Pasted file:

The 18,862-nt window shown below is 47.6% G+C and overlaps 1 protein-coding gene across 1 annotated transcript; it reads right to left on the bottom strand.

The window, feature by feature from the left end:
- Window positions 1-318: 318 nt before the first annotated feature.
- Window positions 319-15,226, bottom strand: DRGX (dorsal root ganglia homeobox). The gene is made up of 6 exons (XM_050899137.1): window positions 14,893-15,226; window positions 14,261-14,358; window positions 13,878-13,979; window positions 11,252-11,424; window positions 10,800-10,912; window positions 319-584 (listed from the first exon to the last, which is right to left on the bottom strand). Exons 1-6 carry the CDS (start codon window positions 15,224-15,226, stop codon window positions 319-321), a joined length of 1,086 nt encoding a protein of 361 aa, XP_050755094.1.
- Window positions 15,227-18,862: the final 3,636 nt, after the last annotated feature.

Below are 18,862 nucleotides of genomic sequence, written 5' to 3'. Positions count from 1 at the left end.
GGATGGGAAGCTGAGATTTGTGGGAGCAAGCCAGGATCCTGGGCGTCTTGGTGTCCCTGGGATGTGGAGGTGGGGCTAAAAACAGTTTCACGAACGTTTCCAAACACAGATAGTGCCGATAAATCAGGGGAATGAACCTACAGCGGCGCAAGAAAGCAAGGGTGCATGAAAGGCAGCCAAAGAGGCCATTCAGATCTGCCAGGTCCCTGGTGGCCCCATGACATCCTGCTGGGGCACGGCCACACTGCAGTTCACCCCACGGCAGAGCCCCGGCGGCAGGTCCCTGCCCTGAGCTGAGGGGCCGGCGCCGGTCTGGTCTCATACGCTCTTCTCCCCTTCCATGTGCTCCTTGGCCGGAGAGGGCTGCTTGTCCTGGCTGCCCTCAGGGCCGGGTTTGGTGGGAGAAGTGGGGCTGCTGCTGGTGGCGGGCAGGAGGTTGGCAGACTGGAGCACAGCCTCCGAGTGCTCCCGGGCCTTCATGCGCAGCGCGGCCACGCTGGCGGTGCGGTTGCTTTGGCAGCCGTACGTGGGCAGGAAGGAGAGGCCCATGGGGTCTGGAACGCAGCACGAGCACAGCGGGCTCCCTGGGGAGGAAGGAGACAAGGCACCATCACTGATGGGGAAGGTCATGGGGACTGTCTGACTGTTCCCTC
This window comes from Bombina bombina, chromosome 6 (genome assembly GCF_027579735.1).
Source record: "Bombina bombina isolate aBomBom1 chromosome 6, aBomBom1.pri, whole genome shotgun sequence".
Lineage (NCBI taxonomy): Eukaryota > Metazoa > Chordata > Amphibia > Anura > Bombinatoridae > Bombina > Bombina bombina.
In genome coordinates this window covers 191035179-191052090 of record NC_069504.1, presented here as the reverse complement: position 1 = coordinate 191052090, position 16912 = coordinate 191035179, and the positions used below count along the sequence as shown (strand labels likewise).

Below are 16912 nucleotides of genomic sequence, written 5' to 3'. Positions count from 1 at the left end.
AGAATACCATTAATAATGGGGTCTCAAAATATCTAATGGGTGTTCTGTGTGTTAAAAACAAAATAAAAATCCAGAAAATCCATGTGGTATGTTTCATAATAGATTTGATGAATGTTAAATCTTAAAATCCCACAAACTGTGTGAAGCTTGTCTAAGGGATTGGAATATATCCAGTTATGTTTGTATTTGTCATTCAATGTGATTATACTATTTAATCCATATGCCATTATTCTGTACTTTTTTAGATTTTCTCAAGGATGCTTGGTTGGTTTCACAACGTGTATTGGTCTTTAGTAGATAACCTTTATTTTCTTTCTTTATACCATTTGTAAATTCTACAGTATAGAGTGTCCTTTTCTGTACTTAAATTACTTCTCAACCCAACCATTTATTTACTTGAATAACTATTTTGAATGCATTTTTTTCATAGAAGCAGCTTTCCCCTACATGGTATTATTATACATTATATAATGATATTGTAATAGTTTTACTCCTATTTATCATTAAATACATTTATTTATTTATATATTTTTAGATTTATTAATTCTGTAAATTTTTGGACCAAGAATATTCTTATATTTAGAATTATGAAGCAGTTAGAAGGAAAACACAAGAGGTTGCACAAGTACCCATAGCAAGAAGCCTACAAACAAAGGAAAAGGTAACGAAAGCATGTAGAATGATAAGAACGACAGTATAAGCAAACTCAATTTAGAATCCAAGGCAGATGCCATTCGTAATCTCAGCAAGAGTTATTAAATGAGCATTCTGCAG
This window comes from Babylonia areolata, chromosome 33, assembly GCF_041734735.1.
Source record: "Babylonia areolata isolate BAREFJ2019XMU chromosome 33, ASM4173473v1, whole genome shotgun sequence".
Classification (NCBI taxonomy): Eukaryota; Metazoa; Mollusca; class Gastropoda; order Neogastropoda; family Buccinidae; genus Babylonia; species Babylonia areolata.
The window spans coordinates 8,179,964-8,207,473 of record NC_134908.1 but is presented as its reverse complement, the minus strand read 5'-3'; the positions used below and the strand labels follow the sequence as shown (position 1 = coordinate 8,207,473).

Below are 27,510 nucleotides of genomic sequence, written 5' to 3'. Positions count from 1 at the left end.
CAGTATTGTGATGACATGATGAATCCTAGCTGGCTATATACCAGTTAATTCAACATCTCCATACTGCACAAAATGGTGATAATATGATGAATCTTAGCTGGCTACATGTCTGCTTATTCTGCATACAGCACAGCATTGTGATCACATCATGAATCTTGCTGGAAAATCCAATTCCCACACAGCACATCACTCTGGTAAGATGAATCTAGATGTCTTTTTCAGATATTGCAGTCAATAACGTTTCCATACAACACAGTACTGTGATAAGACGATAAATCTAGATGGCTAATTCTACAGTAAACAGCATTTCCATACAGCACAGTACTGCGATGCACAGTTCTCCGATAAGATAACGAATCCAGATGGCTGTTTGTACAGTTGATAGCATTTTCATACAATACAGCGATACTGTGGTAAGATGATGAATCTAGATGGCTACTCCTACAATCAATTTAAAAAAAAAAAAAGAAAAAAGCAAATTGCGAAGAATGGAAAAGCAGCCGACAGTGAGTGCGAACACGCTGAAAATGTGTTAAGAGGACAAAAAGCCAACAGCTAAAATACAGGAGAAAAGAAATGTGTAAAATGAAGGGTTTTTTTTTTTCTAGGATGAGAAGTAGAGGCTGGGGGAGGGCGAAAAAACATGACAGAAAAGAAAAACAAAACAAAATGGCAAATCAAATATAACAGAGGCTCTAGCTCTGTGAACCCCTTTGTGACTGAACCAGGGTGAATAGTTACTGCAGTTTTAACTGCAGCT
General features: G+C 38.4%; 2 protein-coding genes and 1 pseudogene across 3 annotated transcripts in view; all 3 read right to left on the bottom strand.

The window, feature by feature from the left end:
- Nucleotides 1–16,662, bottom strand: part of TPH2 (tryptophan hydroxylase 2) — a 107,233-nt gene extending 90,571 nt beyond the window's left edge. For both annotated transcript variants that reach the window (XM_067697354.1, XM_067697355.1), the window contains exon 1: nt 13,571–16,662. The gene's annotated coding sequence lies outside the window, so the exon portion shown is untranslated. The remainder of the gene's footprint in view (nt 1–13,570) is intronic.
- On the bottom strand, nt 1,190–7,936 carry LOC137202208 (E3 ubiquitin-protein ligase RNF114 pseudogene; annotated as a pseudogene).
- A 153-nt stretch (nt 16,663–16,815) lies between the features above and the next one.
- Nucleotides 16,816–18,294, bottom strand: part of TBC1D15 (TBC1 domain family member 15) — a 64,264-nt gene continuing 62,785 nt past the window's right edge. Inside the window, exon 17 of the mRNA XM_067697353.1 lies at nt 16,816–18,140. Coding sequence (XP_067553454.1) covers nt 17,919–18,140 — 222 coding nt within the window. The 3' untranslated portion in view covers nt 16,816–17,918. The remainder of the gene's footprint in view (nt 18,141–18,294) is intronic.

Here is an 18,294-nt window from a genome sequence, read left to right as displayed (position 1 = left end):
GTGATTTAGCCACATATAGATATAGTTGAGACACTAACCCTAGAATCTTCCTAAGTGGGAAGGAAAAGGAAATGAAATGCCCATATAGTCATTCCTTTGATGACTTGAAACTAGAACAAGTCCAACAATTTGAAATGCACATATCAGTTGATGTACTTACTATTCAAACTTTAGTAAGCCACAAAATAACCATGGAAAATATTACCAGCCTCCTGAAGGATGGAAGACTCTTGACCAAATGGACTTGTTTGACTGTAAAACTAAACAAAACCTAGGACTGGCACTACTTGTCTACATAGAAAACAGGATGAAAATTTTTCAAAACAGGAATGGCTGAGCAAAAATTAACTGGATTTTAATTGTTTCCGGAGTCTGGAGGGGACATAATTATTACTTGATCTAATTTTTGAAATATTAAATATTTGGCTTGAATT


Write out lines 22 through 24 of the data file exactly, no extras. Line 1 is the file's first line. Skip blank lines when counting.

- Nucleotides 1–16,662, bottom strand: part of TPH2 (tryptophan hydroxylase 2) — a 107,233-nt gene extending 90,571 nt beyond the window's left edge. For both annotated transcript variants that reach the window (XM_067697354.1, XM_067697355.1), the window contains exon 1: nt 13,571–16,662. The gene's annotated coding sequence lies outside the window, so the exon portion shown is untranslated. The remainder of the gene's footprint in view (nt 1–13,570) is intronic.
- On the bottom strand, nt 1,190–7,936 carry LOC137202208 (E3 ubiquitin-protein ligase RNF114 pseudogene; annotated as a pseudogene).
- A 153-nt stretch (nt 16,663–16,815) lies between the features above and the next one.